I have made bagels before, so I kind of knew what I was doing this time around. It's not a hard process, just time consuming, and takes some definite planning. For this particular recipe, you need a few hours to deal with it the day before you want to serve them, and then about another hour or so on the morning you want to bake them (at least that's how I did it). It may seem complicated and time consuming, but I assure you, it's worth it. These bagels are so good. They have a great flavor, and the boiling-then-baking process gives the a wonderful chewy inside, with a crispy exterior.
I made these for a girl's brunch (after a 4 mile run - hence the reward), and as you can see, I served them with the standard cream cheese, smoked salmon and capers. They were gobbled right up, and some of the leftovers were sent home with the girls. I've heard that you can freeze bagels, but I've never had them last long enough in the house to even think about freezing them. This recipe says it makes 12 bagels, but I ended up with 13 regular ones, and one midget bagel. I ate the midget before we ran. It was delicious.
If you have the time to put in for these, please do so. But, I know it takes a lot more time than most other baked good. However, I can tell you that nothing about this is particularly hard, just a little time-consuming. I have one note about rising time and temperature: my house is often on the cool side, so it can mean that dough takes a long time to rise. Very often, to deal with this, I put the oven on "Warm" while I make the dough or sponge, and then when it's time to let it rise, I turn the oven off, put the dough in the oven, and keep the door closed. That little extra bit of warmth really helps. So keep that in mind if your house is cool like mine.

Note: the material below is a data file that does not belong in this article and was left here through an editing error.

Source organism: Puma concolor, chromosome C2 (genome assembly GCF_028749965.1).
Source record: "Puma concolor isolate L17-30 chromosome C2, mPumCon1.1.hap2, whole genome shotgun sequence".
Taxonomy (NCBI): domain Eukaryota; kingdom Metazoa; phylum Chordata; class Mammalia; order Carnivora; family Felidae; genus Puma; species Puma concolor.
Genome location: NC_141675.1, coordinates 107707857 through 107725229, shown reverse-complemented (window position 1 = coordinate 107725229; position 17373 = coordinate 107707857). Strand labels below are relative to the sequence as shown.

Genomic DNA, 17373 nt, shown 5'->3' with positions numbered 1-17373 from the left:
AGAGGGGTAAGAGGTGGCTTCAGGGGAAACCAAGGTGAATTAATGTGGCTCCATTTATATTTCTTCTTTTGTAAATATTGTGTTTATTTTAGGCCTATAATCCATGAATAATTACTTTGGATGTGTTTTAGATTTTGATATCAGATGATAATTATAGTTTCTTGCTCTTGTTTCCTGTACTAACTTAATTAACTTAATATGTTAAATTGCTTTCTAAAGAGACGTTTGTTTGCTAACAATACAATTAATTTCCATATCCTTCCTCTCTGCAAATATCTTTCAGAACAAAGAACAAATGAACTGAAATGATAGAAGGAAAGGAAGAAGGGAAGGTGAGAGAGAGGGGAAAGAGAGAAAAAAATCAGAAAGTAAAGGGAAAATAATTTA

Source: "The Bread Baker's Apprentice" by Peter Reinhart
Makes 12 large or 24 mini bagels
1 teaspoon instant (rapid rise) yeast
4 cups unbleached high-gluten or bread flour
2 1/2 cups water, at room temperature
1/2 teaspoon instant yeast
3 3/4 cups unbleached high-gluten or bread flour
2 3/4 teaspoons salt
2 teaspoons malt powder, or 1 tablespoon dark or light malt syrup, honey, or brown sugar (fp note: i used honey, because it was what i had. seemed to work just fine.)
1 tablespoon baking soda
Cornmeal or Semolina flour for dusting
Sesame seed, poppy seeds, kosher slat, rehydrated dried minced garlic or onions, or chopped fresh onions that have been tossed in oil (optional). (fp note: i used a mix of poppy and sesame seeds, salt and minced dried onions.)
- To make the sponge, stir the yeast into the flour in a 4-quart mixing bowl. Add the water, whisking or stirring only until it forms a smooth, sticky batter (like pancake batter). Cover the bowl with plastic wrap and leave at room temperature for approximately 2 hours, or until the mixture becomes very foamy and bubbly. It should swell to nearly double in size and collapse when the bowl is tapped on the countertop.
- To make the dough, in the same mixing bowl (or in the bowl of an electric mixer), add the additional yeast to the sponge and stir. Then add 3 cups of the flour and all of the salt and malt (or other alternative). Stir (or mix on low speed with the dough hook) until the ingredients form a ball, slowly working in the remaining 3/4 cup flour to stiffen the dough.